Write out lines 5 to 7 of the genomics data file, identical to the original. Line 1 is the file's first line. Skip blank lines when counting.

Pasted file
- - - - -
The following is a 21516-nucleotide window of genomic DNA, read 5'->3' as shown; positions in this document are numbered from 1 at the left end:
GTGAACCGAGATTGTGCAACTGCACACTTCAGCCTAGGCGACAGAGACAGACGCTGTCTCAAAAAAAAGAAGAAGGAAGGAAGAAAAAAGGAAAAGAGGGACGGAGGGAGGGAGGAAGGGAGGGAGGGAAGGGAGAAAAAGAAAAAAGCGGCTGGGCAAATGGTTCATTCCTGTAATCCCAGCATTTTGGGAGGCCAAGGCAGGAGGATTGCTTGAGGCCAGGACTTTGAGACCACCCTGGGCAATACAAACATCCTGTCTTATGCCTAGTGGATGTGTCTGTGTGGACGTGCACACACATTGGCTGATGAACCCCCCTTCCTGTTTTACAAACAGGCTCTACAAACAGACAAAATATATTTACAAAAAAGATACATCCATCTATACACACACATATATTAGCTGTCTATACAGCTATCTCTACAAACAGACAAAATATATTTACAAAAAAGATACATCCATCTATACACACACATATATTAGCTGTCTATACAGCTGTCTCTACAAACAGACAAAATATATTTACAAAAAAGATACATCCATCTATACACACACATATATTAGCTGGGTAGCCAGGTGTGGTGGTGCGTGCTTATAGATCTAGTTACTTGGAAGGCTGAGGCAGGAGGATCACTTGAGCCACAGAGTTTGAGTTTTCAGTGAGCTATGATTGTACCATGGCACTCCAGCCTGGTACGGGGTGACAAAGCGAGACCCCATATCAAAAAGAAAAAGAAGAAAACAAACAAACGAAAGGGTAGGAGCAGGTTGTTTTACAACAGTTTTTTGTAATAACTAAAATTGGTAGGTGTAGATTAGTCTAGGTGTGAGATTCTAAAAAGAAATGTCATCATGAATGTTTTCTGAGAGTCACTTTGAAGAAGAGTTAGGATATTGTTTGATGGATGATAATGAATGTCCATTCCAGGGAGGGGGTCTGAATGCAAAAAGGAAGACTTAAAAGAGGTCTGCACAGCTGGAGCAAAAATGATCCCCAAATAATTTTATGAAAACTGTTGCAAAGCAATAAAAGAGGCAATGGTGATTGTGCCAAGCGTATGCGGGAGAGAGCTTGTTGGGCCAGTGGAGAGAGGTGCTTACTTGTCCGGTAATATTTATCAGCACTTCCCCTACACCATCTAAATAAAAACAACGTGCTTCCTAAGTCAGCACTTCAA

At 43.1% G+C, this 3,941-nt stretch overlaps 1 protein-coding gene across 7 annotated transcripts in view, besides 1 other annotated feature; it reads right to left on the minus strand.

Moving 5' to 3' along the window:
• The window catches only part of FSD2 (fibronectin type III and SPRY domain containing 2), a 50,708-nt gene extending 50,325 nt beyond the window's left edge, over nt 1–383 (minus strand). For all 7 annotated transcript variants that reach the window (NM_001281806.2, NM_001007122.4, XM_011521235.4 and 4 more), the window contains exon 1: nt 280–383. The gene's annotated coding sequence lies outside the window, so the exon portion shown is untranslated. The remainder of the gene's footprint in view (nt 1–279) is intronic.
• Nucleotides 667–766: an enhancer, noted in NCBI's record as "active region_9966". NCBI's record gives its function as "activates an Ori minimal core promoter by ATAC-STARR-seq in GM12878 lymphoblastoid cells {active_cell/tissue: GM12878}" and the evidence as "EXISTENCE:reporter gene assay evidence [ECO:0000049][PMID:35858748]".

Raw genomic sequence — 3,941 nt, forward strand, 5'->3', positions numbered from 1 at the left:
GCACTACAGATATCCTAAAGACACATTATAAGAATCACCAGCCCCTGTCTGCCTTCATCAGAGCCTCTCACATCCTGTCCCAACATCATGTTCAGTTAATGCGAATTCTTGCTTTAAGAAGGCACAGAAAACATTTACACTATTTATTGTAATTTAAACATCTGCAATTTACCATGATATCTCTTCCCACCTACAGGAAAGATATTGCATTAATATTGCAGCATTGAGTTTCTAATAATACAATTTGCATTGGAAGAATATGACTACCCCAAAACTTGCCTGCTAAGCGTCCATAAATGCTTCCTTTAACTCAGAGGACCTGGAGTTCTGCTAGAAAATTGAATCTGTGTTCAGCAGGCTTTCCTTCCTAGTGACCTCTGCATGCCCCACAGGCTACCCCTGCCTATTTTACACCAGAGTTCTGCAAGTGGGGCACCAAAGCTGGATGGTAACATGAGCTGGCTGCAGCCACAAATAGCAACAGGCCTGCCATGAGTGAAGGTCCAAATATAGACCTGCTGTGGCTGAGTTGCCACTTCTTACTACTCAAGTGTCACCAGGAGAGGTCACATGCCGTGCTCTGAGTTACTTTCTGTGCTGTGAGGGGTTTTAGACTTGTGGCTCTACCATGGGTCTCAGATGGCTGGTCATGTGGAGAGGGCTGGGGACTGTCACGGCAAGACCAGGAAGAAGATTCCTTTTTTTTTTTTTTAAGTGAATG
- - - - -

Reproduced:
• The window catches only part of FSD2 (fibronectin type III and SPRY domain containing 2), a 50,708-nt gene extending 50,325 nt beyond the window's left edge, over nt 1–383 (minus strand). For all 7 annotated transcript variants that reach the window (NM_001281806.2, NM_001007122.4, XM_011521235.4 and 4 more), the window contains exon 1: nt 280–383. The gene's annotated coding sequence lies outside the window, so the exon portion shown is untranslated. The remainder of the gene's footprint in view (nt 1–279) is intronic.
• Nucleotides 667–766: an enhancer, noted in NCBI's record as "active region_9966". NCBI's record gives its function as "activates an Ori minimal core promoter by ATAC-STARR-seq in GM12878 lymphoblastoid cells {active_cell/tissue: GM12878}" and the evidence as "EXISTENCE:reporter gene assay evidence [ECO:0000049][PMID:35858748]".

Raw genomic sequence — 3,941 nt, forward strand, 5'->3', positions numbered from 1 at the left: